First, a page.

In singing, too much independence can be dangerous.
In Europe and in South America (and in Asia, from what I have read although I haven’t been there) older people are held in greater esteem than they are here in the USA. That’s not really news.
What’s unfortunate, however, is that a newbie with a fancy piece of paper automatically becomes an “expert” equal to those with more experience than the young person has years on earth. Something wrong with that.
Singing is an applied skill. That means you cannot learn to sing by reading a book about it, even the best book. You can’t learn to sing well by reading all the books about singing (and there are many) no matter who wrote them. You can’t learn by attending concerts or listening to recordings (although that can sometimes help) or buying a course online (especially not by that!) All that you can ever do is sing and try to improve your singing. Some people have no interest in or desire to do that. They sing however they do and as long as they can get by, that’s that.
Others, however, want to do certain things with their voices that they do not have the talent to do with their own resources. Such people often seek out help in some form, typically from a teacher. Finding the right person to assist you can be tricky, but it is possible. If you go looking for the people with multiple degrees, remember, getting a degree from a school is but a small thing compared to life experience. No matter how many pedagogy courses a teacher might have had at college or in the conservatory, they do not substitute for life experience as either a teacher or a vocalist. Further, if a teacher has experience singing in one style and the student wants to sing in a different style, the teacher could easily be lost or offer poor advice. And, if the teacher, even if he or she sings well, goes entirely by her own subjective experience of what happens when she sings and tries to convey this to the student, it wouldn’t be a surprise if the student doesn’t understand the teacher at all. Why would they?
An expert is not just someone who went to school and got a master’s and then a doctorate. A master, in singing, is someone who can sing in a variety of styles, throughout a wide range of pitches and who is healthy in whatever sounds he makes. A master is someone who can address any student, in any style, from any point of view, and be effective. A master is someone who understands where the vocalist is and where he or she wants to go and knows the most direct path to get there. A master is always also learning. A master never arrives, she is always traveling the path.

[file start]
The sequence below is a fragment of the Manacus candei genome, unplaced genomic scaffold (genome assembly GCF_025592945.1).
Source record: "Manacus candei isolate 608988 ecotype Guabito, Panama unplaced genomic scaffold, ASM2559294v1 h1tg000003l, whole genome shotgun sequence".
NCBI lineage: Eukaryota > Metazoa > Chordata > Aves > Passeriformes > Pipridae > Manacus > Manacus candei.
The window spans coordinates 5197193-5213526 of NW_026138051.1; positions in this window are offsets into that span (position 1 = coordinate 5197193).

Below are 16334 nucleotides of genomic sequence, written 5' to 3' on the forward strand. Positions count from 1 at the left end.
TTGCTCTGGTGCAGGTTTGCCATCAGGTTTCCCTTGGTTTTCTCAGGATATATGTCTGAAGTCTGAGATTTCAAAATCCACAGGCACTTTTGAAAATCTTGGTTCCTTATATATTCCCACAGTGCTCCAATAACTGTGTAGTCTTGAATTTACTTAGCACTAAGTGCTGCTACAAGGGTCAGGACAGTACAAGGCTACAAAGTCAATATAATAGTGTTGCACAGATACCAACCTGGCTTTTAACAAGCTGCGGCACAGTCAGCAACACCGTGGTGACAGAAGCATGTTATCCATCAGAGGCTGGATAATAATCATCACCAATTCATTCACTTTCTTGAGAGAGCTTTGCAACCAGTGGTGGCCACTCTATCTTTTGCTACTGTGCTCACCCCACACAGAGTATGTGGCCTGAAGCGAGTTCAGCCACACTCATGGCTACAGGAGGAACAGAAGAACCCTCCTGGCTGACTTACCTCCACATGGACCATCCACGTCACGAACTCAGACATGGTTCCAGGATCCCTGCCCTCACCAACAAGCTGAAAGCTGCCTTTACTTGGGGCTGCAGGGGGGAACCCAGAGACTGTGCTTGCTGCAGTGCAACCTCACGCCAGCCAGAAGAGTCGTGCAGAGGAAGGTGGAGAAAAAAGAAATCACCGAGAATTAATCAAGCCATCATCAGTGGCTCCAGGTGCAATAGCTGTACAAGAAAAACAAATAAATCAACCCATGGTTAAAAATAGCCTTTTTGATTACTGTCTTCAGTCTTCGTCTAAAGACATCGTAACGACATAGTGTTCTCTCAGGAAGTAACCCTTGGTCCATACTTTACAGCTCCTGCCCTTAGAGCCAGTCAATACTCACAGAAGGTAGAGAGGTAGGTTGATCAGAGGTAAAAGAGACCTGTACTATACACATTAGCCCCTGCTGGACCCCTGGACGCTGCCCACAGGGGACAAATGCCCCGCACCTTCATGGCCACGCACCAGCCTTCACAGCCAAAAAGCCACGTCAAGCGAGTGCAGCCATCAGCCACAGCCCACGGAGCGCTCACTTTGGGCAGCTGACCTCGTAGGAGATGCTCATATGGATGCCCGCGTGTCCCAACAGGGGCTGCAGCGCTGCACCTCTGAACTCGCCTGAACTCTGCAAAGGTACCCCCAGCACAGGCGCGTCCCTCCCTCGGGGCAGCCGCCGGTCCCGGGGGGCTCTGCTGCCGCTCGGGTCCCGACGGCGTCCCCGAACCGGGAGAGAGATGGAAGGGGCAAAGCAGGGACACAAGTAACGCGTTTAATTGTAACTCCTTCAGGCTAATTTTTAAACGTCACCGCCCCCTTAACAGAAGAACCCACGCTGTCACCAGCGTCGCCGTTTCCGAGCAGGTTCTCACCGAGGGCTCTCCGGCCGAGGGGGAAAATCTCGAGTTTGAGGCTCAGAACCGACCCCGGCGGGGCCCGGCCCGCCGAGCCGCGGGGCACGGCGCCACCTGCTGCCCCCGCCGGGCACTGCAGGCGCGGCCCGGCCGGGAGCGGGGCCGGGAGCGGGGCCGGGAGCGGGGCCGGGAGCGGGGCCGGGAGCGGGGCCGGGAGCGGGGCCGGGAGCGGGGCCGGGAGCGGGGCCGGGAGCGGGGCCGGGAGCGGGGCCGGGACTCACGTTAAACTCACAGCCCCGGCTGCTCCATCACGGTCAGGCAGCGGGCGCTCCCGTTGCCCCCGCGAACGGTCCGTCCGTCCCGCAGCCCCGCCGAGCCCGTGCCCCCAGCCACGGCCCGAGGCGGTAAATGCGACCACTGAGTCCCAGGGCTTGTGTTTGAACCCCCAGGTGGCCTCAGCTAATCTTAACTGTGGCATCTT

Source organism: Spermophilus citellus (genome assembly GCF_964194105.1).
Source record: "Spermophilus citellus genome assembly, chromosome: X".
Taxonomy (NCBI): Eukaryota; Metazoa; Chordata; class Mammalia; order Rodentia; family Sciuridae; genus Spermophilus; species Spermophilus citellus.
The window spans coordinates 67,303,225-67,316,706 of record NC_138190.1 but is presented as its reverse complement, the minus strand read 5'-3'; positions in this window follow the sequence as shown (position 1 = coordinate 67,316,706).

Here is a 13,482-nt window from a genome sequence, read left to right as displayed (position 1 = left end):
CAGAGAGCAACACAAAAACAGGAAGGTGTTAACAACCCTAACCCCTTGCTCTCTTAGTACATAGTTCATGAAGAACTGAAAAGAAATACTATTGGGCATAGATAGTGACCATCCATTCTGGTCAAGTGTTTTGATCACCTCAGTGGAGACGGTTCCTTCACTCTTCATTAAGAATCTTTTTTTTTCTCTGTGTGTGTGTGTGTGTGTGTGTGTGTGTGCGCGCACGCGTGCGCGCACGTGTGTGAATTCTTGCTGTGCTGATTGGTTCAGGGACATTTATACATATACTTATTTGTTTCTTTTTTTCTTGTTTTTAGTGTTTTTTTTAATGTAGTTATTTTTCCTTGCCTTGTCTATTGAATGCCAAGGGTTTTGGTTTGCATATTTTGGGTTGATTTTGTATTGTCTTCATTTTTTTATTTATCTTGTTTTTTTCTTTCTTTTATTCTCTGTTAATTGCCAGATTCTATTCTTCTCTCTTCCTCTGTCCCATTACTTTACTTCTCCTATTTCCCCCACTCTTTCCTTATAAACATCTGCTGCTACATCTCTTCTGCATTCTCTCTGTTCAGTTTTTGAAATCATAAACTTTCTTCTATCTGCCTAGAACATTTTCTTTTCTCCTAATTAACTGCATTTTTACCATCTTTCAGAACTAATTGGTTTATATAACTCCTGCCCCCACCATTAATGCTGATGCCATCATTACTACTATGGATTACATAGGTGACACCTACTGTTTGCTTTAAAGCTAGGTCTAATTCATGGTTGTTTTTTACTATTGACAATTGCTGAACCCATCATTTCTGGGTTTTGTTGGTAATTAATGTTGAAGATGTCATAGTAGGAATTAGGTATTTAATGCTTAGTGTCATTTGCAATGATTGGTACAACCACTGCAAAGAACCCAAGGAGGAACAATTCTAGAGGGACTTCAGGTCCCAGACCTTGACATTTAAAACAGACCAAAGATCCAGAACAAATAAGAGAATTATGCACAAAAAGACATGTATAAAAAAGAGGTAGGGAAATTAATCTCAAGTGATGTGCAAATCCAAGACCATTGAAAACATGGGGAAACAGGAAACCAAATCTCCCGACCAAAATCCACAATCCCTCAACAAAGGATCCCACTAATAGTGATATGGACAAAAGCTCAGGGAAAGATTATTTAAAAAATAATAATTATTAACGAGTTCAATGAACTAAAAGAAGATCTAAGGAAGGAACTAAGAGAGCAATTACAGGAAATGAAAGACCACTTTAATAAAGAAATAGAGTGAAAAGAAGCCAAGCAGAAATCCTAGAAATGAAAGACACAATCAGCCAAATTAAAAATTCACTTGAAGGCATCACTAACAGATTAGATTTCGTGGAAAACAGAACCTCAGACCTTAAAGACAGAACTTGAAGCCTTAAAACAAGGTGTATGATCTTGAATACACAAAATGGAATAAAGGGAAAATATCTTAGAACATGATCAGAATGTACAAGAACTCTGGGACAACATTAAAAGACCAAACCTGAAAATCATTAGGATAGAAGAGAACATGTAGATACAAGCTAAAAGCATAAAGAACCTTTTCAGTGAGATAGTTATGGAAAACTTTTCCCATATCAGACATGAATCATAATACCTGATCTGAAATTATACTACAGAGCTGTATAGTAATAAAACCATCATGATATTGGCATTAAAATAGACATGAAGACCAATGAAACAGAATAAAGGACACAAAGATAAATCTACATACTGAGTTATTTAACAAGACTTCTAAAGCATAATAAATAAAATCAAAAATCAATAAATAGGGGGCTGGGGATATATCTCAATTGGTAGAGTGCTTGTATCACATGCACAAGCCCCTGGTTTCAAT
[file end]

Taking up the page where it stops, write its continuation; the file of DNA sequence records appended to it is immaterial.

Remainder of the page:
I find a great deal of disrespect towards older teachers with decades of life experience on these social media sites. Many of the teachers there think they know everything. Some of them hold advanced degrees and assume that makes them smarter than others. That would be a wrong assumption. As Americans we seem to be compelled to show the world that we are INDEPENDENT! We must think on our own and knock down the “senior citizens” of teaching in order for them to get out-of-the-way so the “new and cool” can take over. In some places that’s good. Society needs to make room for younger people and new ideas but in singing, the wisdom of the body isn’t going to change much from generation to generation. What changes is the demands made upon the voice and the type of music written that creates those demands.
Sometimes, as in the case of an applied skill like singing, older and wiser makes sense. In fact, it makes the most sense.
The key is always, how does any expert who teaches sound when they sing, what kinds of music do they sing, and how do they communicate to others about what that process should be? The ability to understand science (as I keep saying) does not mean you can either sing or teach, it might mean that you can explain, but maybe not. Pedagogy is only useful if you have lived long enough to establish that you know that you know.
Some of the discussion that takes place on the social media websites devoted to various topics of singing and the teaching thereof is astounding in its profound ignorance. Many of these individuals have read nothing, understand little or have sparse life experience, yet they will put forth their point of view alongside that of others (sometimes of their own mentors) with impunity. Those who “know the right way” are the worst offenders. There is no such thing.
In the really old days, there were apprentices and they stayed with the Master Teacher for years before they were ready to go out on their own. Today we have a NATS Master Teacher Intern Program that lasts only 9 days. It is an excellent program, but it’s just 9 days. And, yes, I have been a Master Teacher in that program twice.
Before you decide to teach singing, remember that you need to think seriously about going out on your own as an “expert” teacher. You are taking someone’s throat in your hands and in so doing you are also taking their mind and their heart. Learn to be humble, grateful to your own teachers and be willing to listen to those who are “wise with age”. Most of all, respect those that have come before you and who generously offer their life experience to guide you. It isn’t something you can get in a college program.